Abstract: The Emperor is showing you his closet full of new clothes
“Hyperobjects” sound like a grand new idea – just as General Systems Theory did in the 1950s when negative feedback (and not much else) entered social parlance. So what are they? “Things that are massively distributed in time and space relative to humans.” That definition is on the second line of the book. The remainder of the first page diffuses obfuscation very successfully. Anything, anywhere, of whatever nature might be a hyperobject. Let us go backwards, the Acknowledgments illuminate this
“Hyperobjects make you think about how families are fuzzy sets of beings, distributed over spaces and times wider than me and my immediate surroundings.” Big news to genealogists I imagine.
I regret to say that the average reader will gain no further clarity on the matter. Still on the first page, examples of hyperobjects are: black holes, the Florida Everglades, an oil field, the sun, the biosphere, and plastic bags. An example used throughout the book is “Global Warming” – one of the entities the author claims that he knows quite well (often through raindrops falling on his head): well enough to know that it “doesn’t go golfing at the weekend (p. 76).” The term “Climate Change” is rejected by the author on the basis of a single graph shown on page 3. The reader is left to figure out why (good luck, and no answers at the back either.)
I wanted to like this book – and to find something useful to take away from it. After all it was a sensitively chosen Christmas present and I saved it to read in quiet times before bed. The Publisher’s blurbs entice you in: but to what effect? None that I can determine. In trying to arrive at a diagnosis from the symptoms I get nowhere. The author attempts to impress with the vast range of subjects he touches on and yet, he seems not to sense that scholars of every stripe and colour are all well aware of the vast and largely hidden complexities of their subject: the hyperobject is no new notion to them, nor I suspect to many intelligent readers engaged in a vast range of practical enterprises. What sense the book makes to scholars in the same profession I do not know. I do know that those outside his discipline (Footnote 1) will rise eyebrows at his use of language “Thus, like the strange stranger, there is a future future … ( a time beyond predictability.) …. There is an elsewhere elsewhere.” [Why is my grammar checker poking me?]. When I was well through the book I put it aside one night and read through a special issue of Scientific American on Time. The contrast in clarity with respect to difficult topics was extremely striking.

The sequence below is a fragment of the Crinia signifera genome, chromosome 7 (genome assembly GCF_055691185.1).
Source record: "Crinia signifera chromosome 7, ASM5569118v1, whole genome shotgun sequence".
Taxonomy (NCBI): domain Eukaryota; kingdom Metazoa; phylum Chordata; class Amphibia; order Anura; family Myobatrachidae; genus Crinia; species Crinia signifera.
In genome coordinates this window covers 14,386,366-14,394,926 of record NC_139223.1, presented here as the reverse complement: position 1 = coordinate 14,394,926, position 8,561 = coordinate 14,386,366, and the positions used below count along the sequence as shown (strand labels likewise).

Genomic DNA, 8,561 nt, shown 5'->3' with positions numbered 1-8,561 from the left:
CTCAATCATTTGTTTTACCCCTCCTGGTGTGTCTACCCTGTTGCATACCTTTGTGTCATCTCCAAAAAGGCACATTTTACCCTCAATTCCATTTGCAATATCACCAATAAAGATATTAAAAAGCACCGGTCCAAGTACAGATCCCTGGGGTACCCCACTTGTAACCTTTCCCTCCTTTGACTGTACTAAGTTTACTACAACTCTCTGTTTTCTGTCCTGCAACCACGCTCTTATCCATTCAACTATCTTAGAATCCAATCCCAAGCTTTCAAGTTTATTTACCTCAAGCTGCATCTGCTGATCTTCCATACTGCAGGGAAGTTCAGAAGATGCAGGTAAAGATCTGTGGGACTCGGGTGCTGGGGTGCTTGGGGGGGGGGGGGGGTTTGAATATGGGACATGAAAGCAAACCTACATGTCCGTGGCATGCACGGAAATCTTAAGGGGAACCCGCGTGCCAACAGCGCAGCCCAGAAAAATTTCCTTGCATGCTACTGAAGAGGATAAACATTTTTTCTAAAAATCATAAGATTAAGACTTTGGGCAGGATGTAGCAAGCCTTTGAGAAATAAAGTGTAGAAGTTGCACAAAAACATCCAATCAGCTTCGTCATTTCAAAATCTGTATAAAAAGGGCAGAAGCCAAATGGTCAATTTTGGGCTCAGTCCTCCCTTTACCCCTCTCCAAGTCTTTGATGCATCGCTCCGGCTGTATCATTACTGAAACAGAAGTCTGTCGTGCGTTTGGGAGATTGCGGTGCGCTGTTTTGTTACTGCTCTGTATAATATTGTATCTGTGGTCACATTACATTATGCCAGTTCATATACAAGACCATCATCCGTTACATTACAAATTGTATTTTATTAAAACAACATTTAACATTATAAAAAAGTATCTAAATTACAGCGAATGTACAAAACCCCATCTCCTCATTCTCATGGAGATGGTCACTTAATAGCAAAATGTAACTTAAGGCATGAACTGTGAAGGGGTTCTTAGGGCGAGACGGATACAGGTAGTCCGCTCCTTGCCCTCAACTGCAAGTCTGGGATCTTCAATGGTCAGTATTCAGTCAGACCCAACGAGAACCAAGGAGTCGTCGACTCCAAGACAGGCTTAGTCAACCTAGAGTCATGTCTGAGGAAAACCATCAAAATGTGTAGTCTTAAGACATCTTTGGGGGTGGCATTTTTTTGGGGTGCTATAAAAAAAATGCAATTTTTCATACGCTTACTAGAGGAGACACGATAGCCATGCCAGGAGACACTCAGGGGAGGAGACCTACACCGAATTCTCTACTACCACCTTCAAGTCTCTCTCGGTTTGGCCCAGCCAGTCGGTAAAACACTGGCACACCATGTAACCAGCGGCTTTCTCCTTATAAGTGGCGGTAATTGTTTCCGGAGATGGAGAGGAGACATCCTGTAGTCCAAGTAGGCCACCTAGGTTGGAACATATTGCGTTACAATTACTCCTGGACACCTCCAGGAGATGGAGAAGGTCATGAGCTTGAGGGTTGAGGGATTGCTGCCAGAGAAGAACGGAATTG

Morton hops around topics like a demented a flea, although I suspect the flea makes better use of its mobility. It is this ‘hopping’ that fails to help us understand how hyperobjects – as defined by Morton – can be understood. He gives us no useful, practical, analysis about how to find or implement the meaning of these connections. This may be different for those in the field of OOO (Object-Oriented Ontology), but I have no way of knowing.
Two thirds of the way through the book I was trying to think of a way to summarize my view of it for my wife without giving too much offence. It occurred to me that one might select almost any paragraph, or least one from any page, and turn it into an absurdist comedy along the line of a Monty Python sketch. Imagine my surprise when on page 146 he uses the Python “argument” sketch to illustrate meta-languages and their role in modern philosophy as a way to win arguments. I don’t have a clue what this really means but I take comfort that “hyperobjects end the world, and end the transcendental a priori that jumps out of the world to decide its reality.” And, just as hyperobjects are golf-indifferent, they “don’t smack us upside the head or hit us like Dr Johnson’s boot, refuting Berkeley … ” That must be the first good news we’ve had about Global Warming.
Lest you think I am being unfair – employing some kind of kinder (footnote 2) meta-language to down Morton – you might want to read “Ursula K. Heise reviews Timothy Morton” on Google – someone with a professional background in his fields.
Be careful on your way out – whatever you touch will be a non-local (because “non-locality is just that, non-locality”) manifestation of a hyperobject but it won’t be the hyperobject itself (just warning and informing you).
@ The Universe (which might just be a _ _ _ _ _ _ _ _ _ _ _ _) CLUE > 11 across – fuzzy, might be warm and outta sight, and it isn’t in my spell checker yet.
1) Timothy Morton is Rita Shea Guffey Chair in English at Rice University.
2) Not “nice”, but as in kindergarten.